*The consumption of alcohol by a minor (persons under 21) is illegal*

When a person drinks alcohol, it gets absorbed into their bloodstream and from there it affects their central nervous system. The central nervous system consists of the brain and spinal cord which controls basically all body function. During the adolescent and teen years, your brain is still developing. In fact, the human brain doesn’t fully develop until around age 25.

 So why does this matter? Well, consuming alcohol during this critical growth period can lead to lifelong damage in brain function, specifically as it relates to memory, motor skills and coordination. Additionally, adolescents who begin drinking before age fifteen are four times more likely to develop alcohol dependence than those who begin drinking at the legal age of 21.

How Does Alcohol Affect the Body?

Alcohol is a depressant, meaning it slows the central nervous system and alters a person’s perceptions, emotions, movement, vision and hearing. Depending on how much alcohol a person drinks and other factors, such as weight and gender, will determine how intoxicated, or drunk, a person gets.

People who have become intoxicated tend to:

  • Stagger
  • Lose their coordination
  • Slur their speech
  • Have mood and behavior changes

When people consume large amounts of alcohol in a short period of time, they can get alcohol poisoning. Alcohol poisoning is just as it sounds, when your body becomes poisoned by alcohol. It’s very important to get medical attention if you suspect someone may have alcohol poisoning because it can be fatal. Symptoms include:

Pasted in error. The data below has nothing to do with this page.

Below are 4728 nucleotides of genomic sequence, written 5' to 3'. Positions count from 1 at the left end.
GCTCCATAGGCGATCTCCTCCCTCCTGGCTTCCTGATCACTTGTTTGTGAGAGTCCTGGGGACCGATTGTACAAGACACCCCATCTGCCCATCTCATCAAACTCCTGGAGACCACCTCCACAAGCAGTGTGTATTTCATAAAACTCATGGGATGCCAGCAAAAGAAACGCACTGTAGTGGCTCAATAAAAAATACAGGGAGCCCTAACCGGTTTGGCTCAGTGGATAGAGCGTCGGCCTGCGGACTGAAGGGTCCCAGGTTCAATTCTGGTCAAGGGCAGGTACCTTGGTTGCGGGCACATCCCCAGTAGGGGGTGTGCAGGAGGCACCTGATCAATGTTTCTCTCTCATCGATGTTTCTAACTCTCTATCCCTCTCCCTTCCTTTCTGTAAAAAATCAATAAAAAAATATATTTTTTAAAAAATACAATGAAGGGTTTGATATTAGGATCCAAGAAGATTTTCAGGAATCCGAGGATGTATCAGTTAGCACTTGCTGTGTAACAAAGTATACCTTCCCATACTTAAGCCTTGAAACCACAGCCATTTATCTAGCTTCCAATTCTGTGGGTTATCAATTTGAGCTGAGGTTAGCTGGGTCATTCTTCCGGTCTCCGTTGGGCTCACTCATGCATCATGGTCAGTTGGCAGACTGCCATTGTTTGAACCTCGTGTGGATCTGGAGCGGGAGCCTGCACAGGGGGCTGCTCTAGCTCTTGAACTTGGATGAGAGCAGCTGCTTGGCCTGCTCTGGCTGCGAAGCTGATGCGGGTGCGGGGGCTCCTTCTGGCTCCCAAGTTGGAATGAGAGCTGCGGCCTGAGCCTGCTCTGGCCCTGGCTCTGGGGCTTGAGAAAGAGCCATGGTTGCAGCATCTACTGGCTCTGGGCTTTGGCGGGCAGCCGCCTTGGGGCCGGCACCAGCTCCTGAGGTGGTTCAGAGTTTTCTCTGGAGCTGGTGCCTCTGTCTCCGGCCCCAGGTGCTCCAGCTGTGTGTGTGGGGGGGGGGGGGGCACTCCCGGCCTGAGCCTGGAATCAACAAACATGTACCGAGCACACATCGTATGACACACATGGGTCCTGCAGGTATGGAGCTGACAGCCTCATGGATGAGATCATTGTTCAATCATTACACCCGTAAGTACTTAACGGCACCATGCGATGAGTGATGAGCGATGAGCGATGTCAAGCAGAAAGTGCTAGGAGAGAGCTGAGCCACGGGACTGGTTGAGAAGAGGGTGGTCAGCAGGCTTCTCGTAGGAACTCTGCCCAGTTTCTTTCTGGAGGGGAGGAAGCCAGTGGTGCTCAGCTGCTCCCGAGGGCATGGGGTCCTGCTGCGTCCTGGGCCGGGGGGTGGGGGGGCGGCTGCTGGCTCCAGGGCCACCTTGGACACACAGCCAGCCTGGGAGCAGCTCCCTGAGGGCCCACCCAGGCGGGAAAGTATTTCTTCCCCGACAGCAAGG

• Violent vomiting
  • Extreme sleepiness
  • Unconsciousness
  • Difficulty breathing
  • Dangerously low blood sugar
  • Seizures
  • Death

Did You Know?

The following statistics were taken from the 2017 High School Youth Risk Behavior Survey (YRBS):

  • 16% of NC high school students report drinking alcohol for the first time before age 13
  • 27% of NC high school students report having at least one drink of alcohol in the past 30 days
  • 12% of NC high school students report having 4 or more drinks in a row, within a couple of hours, in the past 30 days
  • More teens die as a result of alcohol use than all other illicit drugs combined
  • More than one-third of teen traffic deaths are alcohol related
  • One person dies every week as a result of underage drinking in NC
  • Underage drinkers are 22 times more likely to use marijuana, and 50 times more likely to use cocaine
  • Teens who use alcohol are at a high risk for developing mental illnesses such as depression and bipolar disorder

Nemours Teens Health

U.S. Department of Health & Human Services

Talk It Out NC

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